There is a wide variety of thin, lightweight high-index eyeglass lenses, based on how efficiently they bend light. The light-bending ability of eyeglass lenses is determined by the "index of refraction" of the lens material. This refractive index is the ratio of the speed of light when it travels through air to the speed of light when it passes through the lens material. The speed of light is reduced the more it is refracted as it passes through a lens material. Therefore, lenses that bend light more efficiently have a higher index of refraction than those that bend light less efficiently, and lenses with a higher refractive index are thinner than lenses of the same power made of materials of a lower refractive index.
In short: the higher the refractive index, the thinner the lens.
Conventional plastic lenses have a refractive index of approximately 1.50. For glass, it's 1.52. Any lens material with a refractive index that's higher than that of glass or plastic is considered to be high-index. High-index plastic lenses are now available in a wide variety of refractive indices, typically ranging from 1.53 to 1.74. Lenses with an index of refraction of 1.70 or higher typically are at least 50 percent thinner than conventional plastic lenses. Also, generally speaking, the higher the index, the higher the cost of the lenses. Your eyeglass prescription also determines what kind of high-index material you might want for your lens. The highest index materials are used primarily for the strongest prescriptions. If you want high-index lenses, be sure to ask for them. But rely on your eye doctor's or optician's advice regarding which index to use. Your eye care practitioner can explain which high-index lenses are the best choice for your needs and budget. Most of today's popular lens designs and features (single vision, bifocals, progressive, photochromic, etc.) are available in high-index materials. But there are exceptions, so ask your eye doctor or optician for details.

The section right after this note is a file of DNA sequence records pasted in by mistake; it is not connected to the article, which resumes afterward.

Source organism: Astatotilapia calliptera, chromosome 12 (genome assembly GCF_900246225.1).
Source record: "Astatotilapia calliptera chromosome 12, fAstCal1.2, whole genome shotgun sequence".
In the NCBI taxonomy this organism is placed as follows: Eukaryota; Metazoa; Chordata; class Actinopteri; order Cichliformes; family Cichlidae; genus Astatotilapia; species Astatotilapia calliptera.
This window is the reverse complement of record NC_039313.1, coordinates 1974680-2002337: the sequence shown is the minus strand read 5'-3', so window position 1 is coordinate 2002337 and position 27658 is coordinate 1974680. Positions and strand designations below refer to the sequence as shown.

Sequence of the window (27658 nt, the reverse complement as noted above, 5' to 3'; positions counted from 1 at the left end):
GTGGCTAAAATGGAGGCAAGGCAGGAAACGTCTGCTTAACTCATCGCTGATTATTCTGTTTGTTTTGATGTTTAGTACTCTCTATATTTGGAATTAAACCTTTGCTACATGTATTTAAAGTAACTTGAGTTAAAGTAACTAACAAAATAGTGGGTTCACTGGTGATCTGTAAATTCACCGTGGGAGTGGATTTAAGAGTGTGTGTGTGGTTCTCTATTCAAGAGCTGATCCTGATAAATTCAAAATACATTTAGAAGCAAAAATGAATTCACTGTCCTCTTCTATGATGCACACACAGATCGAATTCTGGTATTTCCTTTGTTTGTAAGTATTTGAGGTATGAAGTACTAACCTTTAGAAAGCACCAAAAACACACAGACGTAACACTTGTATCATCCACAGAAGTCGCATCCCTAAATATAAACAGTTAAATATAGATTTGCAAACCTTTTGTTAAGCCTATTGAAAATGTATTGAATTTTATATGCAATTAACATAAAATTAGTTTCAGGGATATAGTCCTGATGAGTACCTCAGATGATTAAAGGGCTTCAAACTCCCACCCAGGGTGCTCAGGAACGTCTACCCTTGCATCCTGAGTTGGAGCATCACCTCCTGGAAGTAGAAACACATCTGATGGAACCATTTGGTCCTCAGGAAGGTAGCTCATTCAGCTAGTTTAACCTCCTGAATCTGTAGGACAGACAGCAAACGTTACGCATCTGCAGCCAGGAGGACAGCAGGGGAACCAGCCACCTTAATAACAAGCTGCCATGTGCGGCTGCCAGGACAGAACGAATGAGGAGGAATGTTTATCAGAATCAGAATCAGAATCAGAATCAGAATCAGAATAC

All lens materials block some light from passing through the lens. This light reflects back from the lens surface, causing distractions and reducing the clarity of night vision. Conventional glass or plastic lenses reflect about 8 percent of light that otherwise would reach the eye. High-index lenses reflect up to 50 percent more light than conventional glass or plastic lenses. For the best vision and appearance, it's a good idea to have an anti-reflective lens coating (AR coating) applied to high-index lenses. AR-coated high-index lenses transmit up to 99.5 percent of light to the eye for optimum vision. And because AR coating virtually eliminates lens reflections, it makes high-index lenses appear nearly invisible, so others see your eyes, not your lenses. Also, studies have shown that eyeglass lenses with anti-reflective coatings provide sharper night vision with fewer glares, which is a real advantage for night drivers.
Why progressive lenses? You may be maturing, but "mature" doesn't have to mean "old." If you are in your 40s (or older) and are having trouble reading fine print with your glasses, progressive lenses offer a younger-looking appearance and other advantages over the lined bifocal lenses your parents wore. Progressive lenses, sometimes called "no-line bifocals," eliminate the visible lines of traditional bifocals and trifocals and hide the fact that you need reading glasses. With progressive lenses, no one has to know whether you're wearing glasses; for fashion or because your arms have "grown too short" for you to see up close.
In addition to cosmetic advantages, progressive multifocal lenses provide a more natural correction of presbyopia than bifocal or trifocal prescription eyeglasses. Instead of having just two or three lens powers like bifocals or trifocals, progressive lenses are true "multifocal" lenses that provide a seamless progression of many lens powers for all viewing distances. With progressive lenses, you can look up to see clearly across the room and in the distance. You also can look ahead to view your computer in the intermediate zone and drop your gaze downward to read and do fine work comfortably through the near zone of the lenses. And it's easy to adapt to today's modern progressive lenses. A "corridor" of optimum lens power runs vertically down each progressive lens. Your eye care practitioner will take careful measurements of your eyes and eyeglass frame in order to place the corridor in just the right location so your eyes can naturally access the various powers within the lens for comfortable viewing at all distances. And progressive lenses eliminate an annoying problem caused by bifocal and trifocal lenses known as "image jump." With conventional bifocals and trifocals, images seem to "jump" as your eyes move past the sharply defined boundary between the distance and near parts of the lens. With progressive lenses, the transition between lens powers within the lens is smooth and seamless, letting you change focus from distance to near and back again more comfortably, with no image jump.